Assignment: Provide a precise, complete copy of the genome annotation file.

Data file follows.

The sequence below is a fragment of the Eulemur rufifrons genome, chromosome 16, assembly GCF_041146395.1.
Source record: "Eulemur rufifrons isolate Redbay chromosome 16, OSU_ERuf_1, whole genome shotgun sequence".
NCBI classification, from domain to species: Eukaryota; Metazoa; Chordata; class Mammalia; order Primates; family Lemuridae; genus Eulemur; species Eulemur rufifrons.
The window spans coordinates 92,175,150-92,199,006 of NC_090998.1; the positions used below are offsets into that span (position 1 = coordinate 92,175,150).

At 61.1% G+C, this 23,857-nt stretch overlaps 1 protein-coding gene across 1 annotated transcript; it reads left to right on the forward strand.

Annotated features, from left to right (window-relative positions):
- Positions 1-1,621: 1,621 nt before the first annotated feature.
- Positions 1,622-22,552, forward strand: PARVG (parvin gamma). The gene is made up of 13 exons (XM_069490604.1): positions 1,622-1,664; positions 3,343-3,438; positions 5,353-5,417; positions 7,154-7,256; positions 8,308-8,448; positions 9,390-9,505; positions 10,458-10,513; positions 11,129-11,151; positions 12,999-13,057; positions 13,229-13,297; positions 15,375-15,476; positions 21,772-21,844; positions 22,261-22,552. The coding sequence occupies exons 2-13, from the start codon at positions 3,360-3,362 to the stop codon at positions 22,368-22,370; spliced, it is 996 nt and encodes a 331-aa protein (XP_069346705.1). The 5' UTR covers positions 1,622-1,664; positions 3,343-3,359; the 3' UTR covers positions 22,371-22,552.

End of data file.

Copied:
The sequence below is a fragment of the Eulemur rufifrons genome, chromosome 16, assembly GCF_041146395.1.
Source record: "Eulemur rufifrons isolate Redbay chromosome 16, OSU_ERuf_1, whole genome shotgun sequence".
NCBI classification, from domain to species: Eukaryota; Metazoa; Chordata; class Mammalia; order Primates; family Lemuridae; genus Eulemur; species Eulemur rufifrons.
The window spans coordinates 92,175,150-92,199,006 of NC_090998.1; the positions used below are offsets into that span (position 1 = coordinate 92,175,150).

At 61.1% G+C, this 23,857-nt stretch overlaps 1 protein-coding gene across 1 annotated transcript; it reads left to right on the forward strand.

Annotated features, from left to right (window-relative positions):
- Positions 1-1,621: 1,621 nt before the first annotated feature.
- Positions 1,622-22,552, forward strand: PARVG (parvin gamma). The gene is made up of 13 exons (XM_069490604.1): positions 1,622-1,664; positions 3,343-3,438; positions 5,353-5,417; positions 7,154-7,256; positions 8,308-8,448; positions 9,390-9,505; positions 10,458-10,513; positions 11,129-11,151; positions 12,999-13,057; positions 13,229-13,297; positions 15,375-15,476; positions 21,772-21,844; positions 22,261-22,552. The coding sequence occupies exons 2-13, from the start codon at positions 3,360-3,362 to the stop codon at positions 22,368-22,370; spliced, it is 996 nt and encodes a 331-aa protein (XP_069346705.1). The 5' UTR covers positions 1,622-1,664; positions 3,343-3,359; the 3' UTR covers positions 22,371-22,552.